In March 2016 the federal government announced changes to Employment Insurance (EI) rules in Canada.  Effective January 1, 2017, the EI waiting period has been reduced from two (2) weeks to one (1) week by way of amendments to s. 208 of the Employment Insurance Act, SC 1996, c 23.  The EI waiting period change will only impact benefit periods starting on or after January 1, 2017. The reduction of the waiting period applies to all types of EI benefits – regular, sickness, maternity, parental, compassionate care, parents of critically ill children, and special benefits for self-employed individuals.

While claimants are still entitled to the same maximum number of weeks of EI benefits, the waiting period may have indirect implications for employees and employers who have top-up arrangements that supplement EI. Reducing the waiting period shifts forward the period during which EI benefits are payable. In some cases, employer payments that supplement EI maternity and parental benefits may be aligned to the two-week waiting period and the reduction of the waiting period may have impacts for employees or employers.

The federal government has taken steps to mitigate the potential impact on employers’ and employees’ plans.  On October 15, 2016, draft amendments to the Employment Insurance Regulations, SOR 96-332 (EI Reg), were published addressing how the shorter EI period will impact supplement unemployment benefit (SUB) plans and maternity/parental leave top-up plans.  Also, how the shorter waiting period will impact sick leave or short-term disability (STD) plans that qualify for the EI Premium Reduction Program (PRP).  These amendments are not, as of yet, in force, and do not address the immediate impact on employers that must administer such benefits to employees in light of the reduced waiting period.

Until the amendments to the EI Reg come into force, an employer should be aware of and consider the following key implications to its business as a result of the reduced waiting period.

Key implications and considerations for employers:

  • SUB and Top-Up Plans – Employers offering of SUB type plans (including EI top-up, maternity leave, leave for care of a child, and compassionate care leave) may see a reduction in plan costs as employees will be able to access EI benefits earlier in their leave period. SUB plan designs may need to be modified to ensure that plan recipients are provided with the intended level of income support during the benefits period.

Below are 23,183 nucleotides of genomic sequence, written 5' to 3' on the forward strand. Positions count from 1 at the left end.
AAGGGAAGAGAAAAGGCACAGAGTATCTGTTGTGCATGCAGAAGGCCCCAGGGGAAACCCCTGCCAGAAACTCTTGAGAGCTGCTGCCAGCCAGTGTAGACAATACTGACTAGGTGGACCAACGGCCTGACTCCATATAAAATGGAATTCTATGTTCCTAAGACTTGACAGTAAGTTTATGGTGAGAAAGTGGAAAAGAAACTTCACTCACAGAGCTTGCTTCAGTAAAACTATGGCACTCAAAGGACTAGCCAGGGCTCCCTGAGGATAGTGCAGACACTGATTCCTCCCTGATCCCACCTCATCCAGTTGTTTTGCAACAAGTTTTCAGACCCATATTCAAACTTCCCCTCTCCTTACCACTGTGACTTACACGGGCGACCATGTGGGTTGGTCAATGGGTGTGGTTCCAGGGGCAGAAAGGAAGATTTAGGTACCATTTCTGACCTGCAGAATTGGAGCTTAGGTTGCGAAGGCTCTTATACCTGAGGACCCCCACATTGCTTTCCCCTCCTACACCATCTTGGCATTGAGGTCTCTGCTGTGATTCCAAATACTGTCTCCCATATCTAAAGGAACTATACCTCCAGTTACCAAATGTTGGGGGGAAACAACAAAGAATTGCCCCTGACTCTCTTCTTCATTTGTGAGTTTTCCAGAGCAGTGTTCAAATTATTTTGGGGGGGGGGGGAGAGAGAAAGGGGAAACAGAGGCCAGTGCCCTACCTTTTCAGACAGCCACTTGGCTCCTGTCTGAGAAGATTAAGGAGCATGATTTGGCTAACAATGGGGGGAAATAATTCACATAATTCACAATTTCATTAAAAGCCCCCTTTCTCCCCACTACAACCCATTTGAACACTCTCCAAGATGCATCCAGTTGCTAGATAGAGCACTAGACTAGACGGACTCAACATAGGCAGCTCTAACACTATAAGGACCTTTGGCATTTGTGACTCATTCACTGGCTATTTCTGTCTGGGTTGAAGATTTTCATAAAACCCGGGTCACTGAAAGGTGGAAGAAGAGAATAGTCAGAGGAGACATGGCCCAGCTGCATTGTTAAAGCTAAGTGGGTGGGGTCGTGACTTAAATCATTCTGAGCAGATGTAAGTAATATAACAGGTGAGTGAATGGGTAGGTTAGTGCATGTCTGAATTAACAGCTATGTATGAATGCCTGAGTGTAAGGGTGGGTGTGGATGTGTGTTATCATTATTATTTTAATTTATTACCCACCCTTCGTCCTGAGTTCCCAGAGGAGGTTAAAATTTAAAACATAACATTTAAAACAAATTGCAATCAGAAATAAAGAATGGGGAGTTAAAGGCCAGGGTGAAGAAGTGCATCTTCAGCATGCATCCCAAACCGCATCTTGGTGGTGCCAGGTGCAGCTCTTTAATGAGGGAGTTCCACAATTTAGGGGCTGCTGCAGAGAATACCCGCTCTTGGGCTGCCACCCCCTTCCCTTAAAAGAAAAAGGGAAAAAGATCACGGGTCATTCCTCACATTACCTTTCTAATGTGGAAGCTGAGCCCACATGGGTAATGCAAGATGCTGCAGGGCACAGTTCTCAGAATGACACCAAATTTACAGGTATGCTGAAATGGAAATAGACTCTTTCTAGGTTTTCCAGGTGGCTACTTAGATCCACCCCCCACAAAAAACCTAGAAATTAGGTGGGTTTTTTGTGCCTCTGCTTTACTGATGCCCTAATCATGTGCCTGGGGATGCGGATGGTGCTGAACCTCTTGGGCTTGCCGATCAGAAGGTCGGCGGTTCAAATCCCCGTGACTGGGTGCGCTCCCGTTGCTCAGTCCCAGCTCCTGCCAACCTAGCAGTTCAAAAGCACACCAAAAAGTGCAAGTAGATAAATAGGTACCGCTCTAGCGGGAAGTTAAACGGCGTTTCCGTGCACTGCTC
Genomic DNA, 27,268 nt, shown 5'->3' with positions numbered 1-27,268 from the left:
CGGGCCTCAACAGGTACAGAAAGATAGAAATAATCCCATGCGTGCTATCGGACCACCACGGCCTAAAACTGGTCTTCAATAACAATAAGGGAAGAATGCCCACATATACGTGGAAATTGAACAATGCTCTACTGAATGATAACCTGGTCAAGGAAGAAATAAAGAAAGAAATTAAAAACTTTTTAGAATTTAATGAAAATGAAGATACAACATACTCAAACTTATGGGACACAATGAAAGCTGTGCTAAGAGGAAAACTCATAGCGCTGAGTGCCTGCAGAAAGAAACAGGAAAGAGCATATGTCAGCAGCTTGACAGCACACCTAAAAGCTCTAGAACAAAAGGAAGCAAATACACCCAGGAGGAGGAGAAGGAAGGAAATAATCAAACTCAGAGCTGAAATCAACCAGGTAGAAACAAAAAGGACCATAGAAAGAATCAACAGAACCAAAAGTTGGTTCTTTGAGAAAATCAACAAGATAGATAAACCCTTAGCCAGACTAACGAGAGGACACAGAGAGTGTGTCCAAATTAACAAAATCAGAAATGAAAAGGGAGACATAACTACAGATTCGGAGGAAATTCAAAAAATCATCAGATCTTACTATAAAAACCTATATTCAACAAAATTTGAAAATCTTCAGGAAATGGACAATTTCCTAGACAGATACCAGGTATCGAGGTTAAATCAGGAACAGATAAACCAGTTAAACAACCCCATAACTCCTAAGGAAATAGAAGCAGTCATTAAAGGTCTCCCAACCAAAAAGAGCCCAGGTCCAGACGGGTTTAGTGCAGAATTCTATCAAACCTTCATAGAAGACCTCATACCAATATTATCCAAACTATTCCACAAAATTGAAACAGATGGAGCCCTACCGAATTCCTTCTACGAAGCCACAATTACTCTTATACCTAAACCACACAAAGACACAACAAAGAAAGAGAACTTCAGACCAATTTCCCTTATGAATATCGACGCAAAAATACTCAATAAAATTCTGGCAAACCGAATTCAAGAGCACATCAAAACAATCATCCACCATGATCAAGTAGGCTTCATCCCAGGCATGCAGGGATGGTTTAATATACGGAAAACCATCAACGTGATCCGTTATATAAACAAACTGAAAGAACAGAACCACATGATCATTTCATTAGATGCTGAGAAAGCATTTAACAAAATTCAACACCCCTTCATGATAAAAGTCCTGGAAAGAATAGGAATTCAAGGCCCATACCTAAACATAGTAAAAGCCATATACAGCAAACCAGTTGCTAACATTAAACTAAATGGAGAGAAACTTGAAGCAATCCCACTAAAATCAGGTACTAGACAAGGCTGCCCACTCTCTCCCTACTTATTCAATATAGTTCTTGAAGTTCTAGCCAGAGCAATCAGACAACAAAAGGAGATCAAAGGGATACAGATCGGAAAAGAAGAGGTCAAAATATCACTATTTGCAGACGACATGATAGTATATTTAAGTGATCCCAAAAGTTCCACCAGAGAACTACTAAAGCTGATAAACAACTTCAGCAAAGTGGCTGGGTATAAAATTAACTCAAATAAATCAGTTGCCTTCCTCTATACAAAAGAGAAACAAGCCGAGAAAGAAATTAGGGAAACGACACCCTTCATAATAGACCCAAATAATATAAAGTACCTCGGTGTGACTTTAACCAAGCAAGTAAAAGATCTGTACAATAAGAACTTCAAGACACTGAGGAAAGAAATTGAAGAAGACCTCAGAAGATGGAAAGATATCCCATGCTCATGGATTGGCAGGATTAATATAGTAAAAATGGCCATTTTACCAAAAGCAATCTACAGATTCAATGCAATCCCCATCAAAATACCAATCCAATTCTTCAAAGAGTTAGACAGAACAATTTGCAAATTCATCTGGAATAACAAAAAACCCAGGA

• Long term disability (LTD) plans – Employers may consider adjusting its LTD elimination period to coordinate with changes to other programs.
  • EI PRP –  The EI PRP permits employers to use a lower EI premium rate when the employer provides a STD or sick leave plan that meets specific requirements set out in the EI Reg.  Currently, a STD or sick leave plan that qualifies for the EI PRP can include an elimination period of up to 14 days before STD or sick leave benefits become payable. This 14-day elimination period corresponded with the two-week waiting period. The EI Reg will be amended to provide that the maximum elimination period is seven (7) days, in order to align with the new one (1) week waiting period for EI benefits. As a result, employers with STD or sick leave plans that have an elimination period of more than seven (7) days will no longer qualify for the PRP rebate.   However, the proposed amendments to the EI Reg include a transitional provision to provide existing plans participating in the PRP with a four year period to update their plans while continuing to qualify for participation in the PRP. This transitional provision will apply to plans that are in place before the reduction of the waiting period, and expires on January 3, 2021.  However, going forward, employers with plans currently registered with the EI PRP will have to reduce the waiting period from two (2) weeks’ to one (1) week in order to preserve any EI premium reduction it receives.

Overall, employers should begin steps to review its plans and programs to assess the impact of the reduced EI waiting period, and to determine how to administer such plans during the transitional period.

Written with the assistance of Rebecca Silverberg, articling student.

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